Translate

Monday, August 11, 2008

5 Things Elizabeth Edwards Must Do NOW!!!

by
Dr. Gilda Carle
(www.DrGilda.com)

Elizabeth Edwards lost her 16-year-old son in a car crash. She contracted breast cancer. Her cancer returned to her bones, and it is inoperable. Her husband told her about his infidelity in 2006, and she believed they worked through their woes. She said this was “a process made somewhat easier with my diagnosis in March of 2007.” Yes, it seems “easier” to abandon one crisis for another, but avoidance doesn’t resolve anything. Her husband is still involved with his “other woman,” and it will take years to rebuild trust—if she even wants to.

Based on my new E-Book, “How to WIN When Your Mate Cheats,” here are 5 things for Elizabeth Edwards to consider now:

1) The fear of lovelessness that accompanies illness is real. Many of my physically ailing clients assess themselves as “damaged goods.” So they unwittingly accept “less than” treatment from mates they would ordinarily kick to the curb. Elizabeth must realize and honor her self-worth.

2) John defended his affair with this: “I started to believe that I was special and became increasingly egocentric and narcissistic.” He rationalized that he didn’t love his mistress, and anyway, his wife’s cancer was in remission at the time. John believes his own lies; Elizabeth must decide whether to accept them.

3) During a long marriage, some people stray to prove they still have the power to excite. This is a self-serving and narcissistic move. The Edwards and their children need intense therapy to grasp what happened, why, and what to do next.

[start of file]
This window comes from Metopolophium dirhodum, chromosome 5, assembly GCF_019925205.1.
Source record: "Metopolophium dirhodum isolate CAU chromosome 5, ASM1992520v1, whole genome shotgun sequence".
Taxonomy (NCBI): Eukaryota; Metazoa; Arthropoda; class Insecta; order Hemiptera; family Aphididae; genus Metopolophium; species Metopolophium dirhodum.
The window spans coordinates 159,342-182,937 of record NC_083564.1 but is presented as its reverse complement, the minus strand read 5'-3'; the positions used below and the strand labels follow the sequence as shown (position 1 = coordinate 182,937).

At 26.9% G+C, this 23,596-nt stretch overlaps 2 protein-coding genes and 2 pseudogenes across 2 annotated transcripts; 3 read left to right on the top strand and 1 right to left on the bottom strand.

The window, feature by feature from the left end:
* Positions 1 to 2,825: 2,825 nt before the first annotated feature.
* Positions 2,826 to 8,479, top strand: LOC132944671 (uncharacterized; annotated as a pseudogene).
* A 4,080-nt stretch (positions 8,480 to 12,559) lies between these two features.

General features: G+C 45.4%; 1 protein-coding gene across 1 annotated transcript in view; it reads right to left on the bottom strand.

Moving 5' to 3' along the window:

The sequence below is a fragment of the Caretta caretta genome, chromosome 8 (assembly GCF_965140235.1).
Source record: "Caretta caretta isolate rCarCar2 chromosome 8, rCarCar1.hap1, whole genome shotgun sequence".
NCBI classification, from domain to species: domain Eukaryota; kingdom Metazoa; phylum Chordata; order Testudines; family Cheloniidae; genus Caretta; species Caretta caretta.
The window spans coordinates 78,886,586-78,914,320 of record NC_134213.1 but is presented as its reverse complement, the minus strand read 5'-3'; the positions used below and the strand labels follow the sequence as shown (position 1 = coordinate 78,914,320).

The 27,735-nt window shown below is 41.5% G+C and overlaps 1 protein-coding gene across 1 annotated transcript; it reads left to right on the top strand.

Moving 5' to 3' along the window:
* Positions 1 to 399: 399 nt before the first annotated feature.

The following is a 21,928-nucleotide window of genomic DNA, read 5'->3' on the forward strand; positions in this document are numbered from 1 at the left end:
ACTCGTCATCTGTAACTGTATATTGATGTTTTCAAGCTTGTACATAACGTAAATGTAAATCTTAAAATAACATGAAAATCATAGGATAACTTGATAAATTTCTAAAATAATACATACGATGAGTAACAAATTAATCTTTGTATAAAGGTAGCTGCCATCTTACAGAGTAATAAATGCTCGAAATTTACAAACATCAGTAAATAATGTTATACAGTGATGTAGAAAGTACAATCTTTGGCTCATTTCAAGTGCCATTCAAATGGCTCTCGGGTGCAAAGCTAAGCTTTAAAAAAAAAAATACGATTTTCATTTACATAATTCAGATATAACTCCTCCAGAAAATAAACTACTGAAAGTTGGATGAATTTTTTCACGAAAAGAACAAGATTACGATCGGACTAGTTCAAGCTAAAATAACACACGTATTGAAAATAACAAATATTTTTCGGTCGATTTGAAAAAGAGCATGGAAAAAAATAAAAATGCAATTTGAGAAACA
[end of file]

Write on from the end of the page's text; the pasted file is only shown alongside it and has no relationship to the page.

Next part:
4) Elizabeth has 31 years worth of reasons to want to keep her marriage and family intact. John described her as “the most extraordinarily unselfish woman I have ever known.” Elizabeth must never allow unselfishness to trump her self-respect.


5) Unwavering self-esteem and firm boundaries stave off “less than” treatment. An egocentric and narcissistic John obviously interpreted her “extraordinary unselfishness” as weakness—which he abused. Elizabeth must stop being so pushover-nice, and confront her husband on his lies.

The National Opinion Research Center at the University of Chicago reports that 65% of betrayed couples fix their issues and remain together. Nonetheless, the American Association for Marriage and Family Therapy warns that betrayed spouses can suffer from Post Traumatic Stress Disorder (PTSD). Such emotional scars coupled with physical ailments can be devastating. Is Elizabeth up to doing emotional work on her marriage as she physically battles cancer? She said, “This is really, really tough.” Let’s pray she can pull it off.

“How to WIN When Your Mate Cheats” http://drgilda.com/ebook/WhenYourMateCheats.htm
Immediately Downloadable

DR. GILDA CARLE (Ph.D.) is an internationally known psychotherapist and relationship expert. Her web site is http://www.DrGilda.com. She is Match.com’s weekly Suddenly Single advice columnist on MSN.com’s Dating & Personals page. She is also a motivational speaker, a professor of psychology & communications, and the author of "Don't Bet on the Prince!" (a test question on "Jeopardy!") http://www.drgilda.com/books.htm. DR. GILDA was the therapist in HBO's Emmy Award winner, "Telling Nicholas," featured on Oprah, where she guided a family to tell their 7-year-old that his mom died in the World Trade Center bombing.

Thursday, August 7, 2008

Sibling Rivalry: Does Yours Match Hollywood's Oldest?

by
Dr. Gilda Carle

Oscar winners Joan Fontaine, 90 years old, and Olivia de Havilland, 91, are sisters. And they have been feuding for as long as they have been alive. As children, they had savage wrestling matches, hair-pulling marathons, and Olivia fractured Joan’s collarbone! Today Olivia lives in Paris, while Joan resides in California. Unfortunately, the distance between continents hasn’t been great enough to get these women to patch up their past.